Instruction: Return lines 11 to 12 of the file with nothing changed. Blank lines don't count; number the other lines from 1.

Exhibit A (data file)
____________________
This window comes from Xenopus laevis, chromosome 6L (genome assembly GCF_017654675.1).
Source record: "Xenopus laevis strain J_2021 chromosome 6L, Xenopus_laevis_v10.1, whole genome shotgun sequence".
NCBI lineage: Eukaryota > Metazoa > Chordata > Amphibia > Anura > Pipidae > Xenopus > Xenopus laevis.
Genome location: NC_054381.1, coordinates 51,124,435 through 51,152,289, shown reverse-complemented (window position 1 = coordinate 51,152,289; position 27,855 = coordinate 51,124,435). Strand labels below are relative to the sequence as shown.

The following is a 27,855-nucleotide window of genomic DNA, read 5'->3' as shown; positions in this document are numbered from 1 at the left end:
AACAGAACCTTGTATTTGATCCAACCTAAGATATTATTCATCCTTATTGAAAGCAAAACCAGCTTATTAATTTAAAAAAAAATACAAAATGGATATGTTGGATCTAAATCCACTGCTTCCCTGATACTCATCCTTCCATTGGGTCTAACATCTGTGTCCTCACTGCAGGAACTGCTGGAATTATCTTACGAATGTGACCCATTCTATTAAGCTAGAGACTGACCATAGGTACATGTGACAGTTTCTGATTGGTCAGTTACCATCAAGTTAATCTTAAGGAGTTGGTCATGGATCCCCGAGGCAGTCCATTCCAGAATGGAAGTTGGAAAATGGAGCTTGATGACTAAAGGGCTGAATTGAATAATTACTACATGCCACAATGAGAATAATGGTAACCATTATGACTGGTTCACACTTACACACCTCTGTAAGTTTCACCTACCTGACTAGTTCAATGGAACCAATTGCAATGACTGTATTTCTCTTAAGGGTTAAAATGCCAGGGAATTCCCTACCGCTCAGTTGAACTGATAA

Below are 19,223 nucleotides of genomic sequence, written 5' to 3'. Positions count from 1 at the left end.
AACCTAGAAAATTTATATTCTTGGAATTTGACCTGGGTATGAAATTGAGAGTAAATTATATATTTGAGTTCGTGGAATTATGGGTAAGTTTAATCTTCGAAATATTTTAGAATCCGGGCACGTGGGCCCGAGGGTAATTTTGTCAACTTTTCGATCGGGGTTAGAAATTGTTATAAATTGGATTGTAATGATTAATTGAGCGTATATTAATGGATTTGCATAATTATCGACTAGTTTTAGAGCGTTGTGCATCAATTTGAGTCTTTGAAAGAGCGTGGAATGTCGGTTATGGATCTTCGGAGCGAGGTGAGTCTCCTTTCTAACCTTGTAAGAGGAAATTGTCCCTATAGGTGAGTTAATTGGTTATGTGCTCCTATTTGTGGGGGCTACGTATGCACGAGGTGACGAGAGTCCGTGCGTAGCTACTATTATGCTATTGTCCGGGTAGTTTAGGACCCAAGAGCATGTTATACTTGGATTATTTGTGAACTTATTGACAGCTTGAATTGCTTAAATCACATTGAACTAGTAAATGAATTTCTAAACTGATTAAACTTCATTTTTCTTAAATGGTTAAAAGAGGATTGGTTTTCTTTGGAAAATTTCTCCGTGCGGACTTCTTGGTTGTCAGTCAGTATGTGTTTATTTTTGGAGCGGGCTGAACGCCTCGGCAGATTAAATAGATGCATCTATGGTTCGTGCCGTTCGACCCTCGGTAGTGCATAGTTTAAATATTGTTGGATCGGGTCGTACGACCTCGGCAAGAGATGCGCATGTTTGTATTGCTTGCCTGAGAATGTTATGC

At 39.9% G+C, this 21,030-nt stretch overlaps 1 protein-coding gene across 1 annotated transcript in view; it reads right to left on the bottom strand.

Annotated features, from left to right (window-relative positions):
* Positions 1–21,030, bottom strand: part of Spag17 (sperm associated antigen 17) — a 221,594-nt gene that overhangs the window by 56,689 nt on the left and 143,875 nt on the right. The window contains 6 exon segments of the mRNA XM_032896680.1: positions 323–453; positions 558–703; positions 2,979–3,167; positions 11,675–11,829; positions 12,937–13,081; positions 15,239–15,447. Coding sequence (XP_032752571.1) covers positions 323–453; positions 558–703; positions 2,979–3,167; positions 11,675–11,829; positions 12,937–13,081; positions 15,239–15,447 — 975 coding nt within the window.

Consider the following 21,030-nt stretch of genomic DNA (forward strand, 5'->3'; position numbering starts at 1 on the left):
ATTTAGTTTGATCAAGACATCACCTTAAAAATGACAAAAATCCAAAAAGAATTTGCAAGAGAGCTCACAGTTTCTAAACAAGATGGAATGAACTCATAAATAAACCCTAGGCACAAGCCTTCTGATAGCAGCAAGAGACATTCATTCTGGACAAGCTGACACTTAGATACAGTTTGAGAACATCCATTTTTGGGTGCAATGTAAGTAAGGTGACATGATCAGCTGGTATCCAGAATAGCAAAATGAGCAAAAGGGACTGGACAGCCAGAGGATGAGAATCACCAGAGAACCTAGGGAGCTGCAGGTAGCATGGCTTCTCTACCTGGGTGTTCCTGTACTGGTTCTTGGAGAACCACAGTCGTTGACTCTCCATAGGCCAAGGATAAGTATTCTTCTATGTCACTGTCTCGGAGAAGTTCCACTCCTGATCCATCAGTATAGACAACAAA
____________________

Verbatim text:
* Positions 1–21,030, bottom strand: part of Spag17 (sperm associated antigen 17) — a 221,594-nt gene that overhangs the window by 56,689 nt on the left and 143,875 nt on the right. The window contains 6 exon segments of the mRNA XM_032896680.1: positions 323–453; positions 558–703; positions 2,979–3,167; positions 11,675–11,829; positions 12,937–13,081; positions 15,239–15,447. Coding sequence (XP_032752571.1) covers positions 323–453; positions 558–703; positions 2,979–3,167; positions 11,675–11,829; positions 12,937–13,081; positions 15,239–15,447 — 975 coding nt within the window.

Consider the following 21,030-nt stretch of genomic DNA (forward strand, 5'->3'; position numbering starts at 1 on the left):